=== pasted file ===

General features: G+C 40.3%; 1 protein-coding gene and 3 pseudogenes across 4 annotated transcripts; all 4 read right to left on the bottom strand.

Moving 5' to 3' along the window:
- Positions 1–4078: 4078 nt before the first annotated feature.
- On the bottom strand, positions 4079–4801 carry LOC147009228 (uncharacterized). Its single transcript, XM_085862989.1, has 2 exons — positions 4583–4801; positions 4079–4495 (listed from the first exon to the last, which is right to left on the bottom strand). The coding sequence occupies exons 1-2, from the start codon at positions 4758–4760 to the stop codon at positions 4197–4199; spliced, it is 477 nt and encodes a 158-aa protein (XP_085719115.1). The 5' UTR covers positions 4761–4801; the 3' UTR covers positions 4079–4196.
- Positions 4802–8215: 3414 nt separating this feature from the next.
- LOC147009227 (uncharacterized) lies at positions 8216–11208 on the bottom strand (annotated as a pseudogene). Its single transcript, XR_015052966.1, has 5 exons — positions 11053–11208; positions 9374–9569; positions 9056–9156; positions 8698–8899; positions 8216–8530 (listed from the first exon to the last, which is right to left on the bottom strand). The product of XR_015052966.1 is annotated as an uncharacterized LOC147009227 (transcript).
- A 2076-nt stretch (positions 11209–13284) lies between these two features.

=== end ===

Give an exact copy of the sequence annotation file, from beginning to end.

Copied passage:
General features: G+C 40.3%; 1 protein-coding gene and 3 pseudogenes across 4 annotated transcripts; all 4 read right to left on the bottom strand.

Moving 5' to 3' along the window:
- Positions 1–4078: 4078 nt before the first annotated feature.
- On the bottom strand, positions 4079–4801 carry LOC147009228 (uncharacterized). Its single transcript, XM_085862989.1, has 2 exons — positions 4583–4801; positions 4079–4495 (listed from the first exon to the last, which is right to left on the bottom strand). The coding sequence occupies exons 1-2, from the start codon at positions 4758–4760 to the stop codon at positions 4197–4199; spliced, it is 477 nt and encodes a 158-aa protein (XP_085719115.1). The 5' UTR covers positions 4761–4801; the 3' UTR covers positions 4079–4196.
- Positions 4802–8215: 3414 nt separating this feature from the next.
- LOC147009227 (uncharacterized) lies at positions 8216–11208 on the bottom strand (annotated as a pseudogene). Its single transcript, XR_015052966.1, has 5 exons — positions 11053–11208; positions 9374–9569; positions 9056–9156; positions 8698–8899; positions 8216–8530 (listed from the first exon to the last, which is right to left on the bottom strand). The product of XR_015052966.1 is annotated as an uncharacterized LOC147009227 (transcript).
- A 2076-nt stretch (positions 11209–13284) lies between these two features.